Understanding your employee demographic can also help you fine-tune this positioning. For example, if you have a relatively young workforce, extolling the virtues of a life insurance policy is going to fall on deaf ears. But, if a large number of your employees have families, the value of life insurance will increase significantly.
The make-up of your workforce can also dictate how you promote your health benefits. ‘Think about which communications channels are most impactful,’ says Witte. ‘If you’ve got a younger workforce, they might prefer to receive communications online or through apps whereas older employees, and those without access to computers, may still like to be given a glossy brochure.’
Avis agrees but, although he’s a fan of using different channels to communicate benefits, he says there’s still plenty of value in sending a letter to the employee. ‘A personal letter and flyer arriving at their home on a Saturday morning is one of the most effective ways to promote your benefits package. They’ve got time to read it and discuss it with their family,’ he explains.
Line manager role
As well as promoting these benefits directly to employees, line managers also have an important role to play in ensuring they’re used as much as possible.
Witte says that effective absence management starts and finishes with line managers. ‘They’re usually the first to know of any employee health issues so make sure they know what benefits and services are available. They don’t need to solve the problem but if they can signpost the employee to support this is very valuable,’ he explains.
For example, one of the tools that can prove particularly useful for line managers is an EAP. These can offer support on everything from childcare and financial worries to marriage breakdown and bereavement.
Some of the products can even be used to hone a line manager’s skills. For instance, mental health first aid training is included on some group risk products. This teaches employees how to spot the early signs of mental health problems, enabling them to step in and direct the employee to support before an issue becomes entrenched and much more difficult to tackle.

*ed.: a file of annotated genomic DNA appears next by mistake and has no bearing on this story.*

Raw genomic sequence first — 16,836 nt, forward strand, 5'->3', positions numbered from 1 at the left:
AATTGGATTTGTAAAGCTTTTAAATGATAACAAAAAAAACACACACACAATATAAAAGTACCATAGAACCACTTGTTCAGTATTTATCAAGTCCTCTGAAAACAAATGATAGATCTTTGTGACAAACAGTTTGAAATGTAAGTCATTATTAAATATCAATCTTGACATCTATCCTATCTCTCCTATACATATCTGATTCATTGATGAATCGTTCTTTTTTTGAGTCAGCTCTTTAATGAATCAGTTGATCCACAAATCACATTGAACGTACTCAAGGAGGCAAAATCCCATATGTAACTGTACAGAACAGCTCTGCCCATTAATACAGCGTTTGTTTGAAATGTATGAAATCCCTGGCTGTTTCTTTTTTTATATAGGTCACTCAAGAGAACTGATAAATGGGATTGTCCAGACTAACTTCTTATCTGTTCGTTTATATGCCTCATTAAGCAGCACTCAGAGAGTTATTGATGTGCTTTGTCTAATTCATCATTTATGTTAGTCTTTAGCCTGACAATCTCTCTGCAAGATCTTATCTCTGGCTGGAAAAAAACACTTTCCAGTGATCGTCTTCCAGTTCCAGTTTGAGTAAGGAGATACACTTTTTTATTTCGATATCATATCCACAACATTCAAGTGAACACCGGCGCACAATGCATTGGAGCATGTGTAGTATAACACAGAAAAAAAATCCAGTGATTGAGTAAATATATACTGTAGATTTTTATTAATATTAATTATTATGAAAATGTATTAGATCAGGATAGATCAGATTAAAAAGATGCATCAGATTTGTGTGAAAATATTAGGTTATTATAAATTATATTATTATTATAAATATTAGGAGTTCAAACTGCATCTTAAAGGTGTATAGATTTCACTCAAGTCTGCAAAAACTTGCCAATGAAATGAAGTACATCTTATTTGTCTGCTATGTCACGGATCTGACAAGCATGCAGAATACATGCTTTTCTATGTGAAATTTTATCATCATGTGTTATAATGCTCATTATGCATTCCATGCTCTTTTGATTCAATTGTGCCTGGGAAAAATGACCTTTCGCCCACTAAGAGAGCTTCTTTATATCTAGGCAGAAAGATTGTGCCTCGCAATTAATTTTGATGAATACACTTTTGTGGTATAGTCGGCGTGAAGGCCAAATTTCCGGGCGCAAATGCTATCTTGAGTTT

A full programme
Looking beyond the financial benefits provided by health insurance products presents a further opportunity to increase the value you receive from them. Cheryl Brennan, principal at Punter Southall Health & Protection, explains: ‘Many employers are turning to wellbeing programmes now they’ve sorted the pension. Some start with a blank sheet of paper but, if they’ve got health benefits, they can put together a compelling health and wellbeing programme with the elements they already have,’ she explains.
The key to this is the range of added value health and wellbeing benefits included on many products. For example PSHP’s own group income protection proposition, Havensrock, includes an EAP, discounted gym membership, health MOTs through an interactive workplace health kiosk, and a free wearable device to track movement and sleep patterns. ‘It’s very focused on wellness,’ adds Brennan. ‘An employer could launch these added value services on their own with the income protection sitting behind it.’
Although they’re promoted as free extras, it’s also worth noting that these services do have a value. For instance, talking about the services included on Canada Life’s group risk products, Avis says the second medical opinion service equates to £95 per employee a year; the EAP to £20 a year, the treatment sourcing service to £35 a year and its personal nurse service to £75 a year. ‘Include these on employees’ total reward statements,’ he explains. ‘As well as demonstrating your investment in their health and wellbeing this helps to raise awareness of these services.’
By aligning your health benefits more strategically and promoting them effectively, the benefits of health insurance products will extend far beyond increased utilisation, with healthier, happier employees supporting the success of your business.